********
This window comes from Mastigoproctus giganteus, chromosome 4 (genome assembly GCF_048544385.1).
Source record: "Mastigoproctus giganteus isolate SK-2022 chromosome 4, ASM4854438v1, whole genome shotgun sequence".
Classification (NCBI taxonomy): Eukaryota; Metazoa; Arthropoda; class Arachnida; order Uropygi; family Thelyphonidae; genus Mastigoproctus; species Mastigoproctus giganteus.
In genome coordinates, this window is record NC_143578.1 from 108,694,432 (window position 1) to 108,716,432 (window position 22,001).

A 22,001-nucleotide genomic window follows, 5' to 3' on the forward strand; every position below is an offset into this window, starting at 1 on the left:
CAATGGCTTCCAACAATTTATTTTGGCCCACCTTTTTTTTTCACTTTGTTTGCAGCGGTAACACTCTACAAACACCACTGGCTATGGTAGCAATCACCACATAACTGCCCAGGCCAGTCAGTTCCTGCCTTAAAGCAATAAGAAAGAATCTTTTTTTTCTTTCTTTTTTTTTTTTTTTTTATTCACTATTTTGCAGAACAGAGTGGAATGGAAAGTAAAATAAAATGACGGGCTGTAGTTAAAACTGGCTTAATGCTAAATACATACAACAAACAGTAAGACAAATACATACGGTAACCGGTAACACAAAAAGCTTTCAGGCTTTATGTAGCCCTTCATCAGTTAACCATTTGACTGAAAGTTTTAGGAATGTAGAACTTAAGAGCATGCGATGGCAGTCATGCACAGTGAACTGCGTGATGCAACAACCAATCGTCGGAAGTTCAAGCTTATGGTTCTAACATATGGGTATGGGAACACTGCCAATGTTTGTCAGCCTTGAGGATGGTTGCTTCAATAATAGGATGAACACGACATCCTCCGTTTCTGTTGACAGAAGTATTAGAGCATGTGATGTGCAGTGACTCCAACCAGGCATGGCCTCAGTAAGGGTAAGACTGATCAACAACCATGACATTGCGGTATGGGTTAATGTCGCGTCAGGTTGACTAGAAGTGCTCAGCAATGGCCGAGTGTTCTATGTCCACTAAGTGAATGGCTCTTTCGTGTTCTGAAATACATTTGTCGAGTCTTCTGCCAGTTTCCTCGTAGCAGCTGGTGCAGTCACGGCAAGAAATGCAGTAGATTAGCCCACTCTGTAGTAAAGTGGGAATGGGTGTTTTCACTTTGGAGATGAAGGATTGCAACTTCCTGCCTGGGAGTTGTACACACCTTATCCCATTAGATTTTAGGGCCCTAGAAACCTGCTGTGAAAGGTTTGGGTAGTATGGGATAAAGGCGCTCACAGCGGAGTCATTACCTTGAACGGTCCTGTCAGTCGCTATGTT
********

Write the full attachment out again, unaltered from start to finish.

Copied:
This window comes from Mastigoproctus giganteus, chromosome 4 (genome assembly GCF_048544385.1).
Source record: "Mastigoproctus giganteus isolate SK-2022 chromosome 4, ASM4854438v1, whole genome shotgun sequence".
Classification (NCBI taxonomy): Eukaryota; Metazoa; Arthropoda; class Arachnida; order Uropygi; family Thelyphonidae; genus Mastigoproctus; species Mastigoproctus giganteus.
In genome coordinates, this window is record NC_143578.1 from 108,694,432 (window position 1) to 108,716,432 (window position 22,001).

A 22,001-nucleotide genomic window follows, 5' to 3' on the forward strand; every position below is an offset into this window, starting at 1 on the left:
CAATGGCTTCCAACAATTTATTTTGGCCCACCTTTTTTTTTCACTTTGTTTGCAGCGGTAACACTCTACAAACACCACTGGCTATGGTAGCAATCACCACATAACTGCCCAGGCCAGTCAGTTCCTGCCTTAAAGCAATAAGAAAGAATCTTTTTTTTCTTTCTTTTTTTTTTTTTTTTTATTCACTATTTTGCAGAACAGAGTGGAATGGAAAGTAAAATAAAATGACGGGCTGTAGTTAAAACTGGCTTAATGCTAAATACATACAACAAACAGTAAGACAAATACATACGGTAACCGGTAACACAAAAAGCTTTCAGGCTTTATGTAGCCCTTCATCAGTTAACCATTTGACTGAAAGTTTTAGGAATGTAGAACTTAAGAGCATGCGATGGCAGTCATGCACAGTGAACTGCGTGATGCAACAACCAATCGTCGGAAGTTCAAGCTTATGGTTCTAACATATGGGTATGGGAACACTGCCAATGTTTGTCAGCCTTGAGGATGGTTGCTTCAATAATAGGATGAACACGACATCCTCCGTTTCTGTTGACAGAAGTATTAGAGCATGTGATGTGCAGTGACTCCAACCAGGCATGGCCTCAGTAAGGGTAAGACTGATCAACAACCATGACATTGCGGTATGGGTTAATGTCGCGTCAGGTTGACTAGAAGTGCTCAGCAATGGCCGAGTGTTCTATGTCCACTAAGTGAATGGCTCTTTCGTGTTCTGAAATACATTTGTCGAGTCTTCTGCCAGTTTCCTCGTAGCAGCTGGTGCAGTCACGGCAAGAAATGCAGTAGATTAGCCCACTCTGTAGTAAAGTGGGAATGGGTGTTTTCACTTTGGAGATGAAGGATTGCAACTTCCTGCCTGGGAGTTGTACACACCTTATCCCATTAGATTTTAGGGCCCTAGAAACCTGCTGTGAAAGGTTTGGGTAGTATGGGATAAAGGCGCTCACAGCGGAGTCATTACCTTGAACGGTCCTGTCAGTCGCTATGTT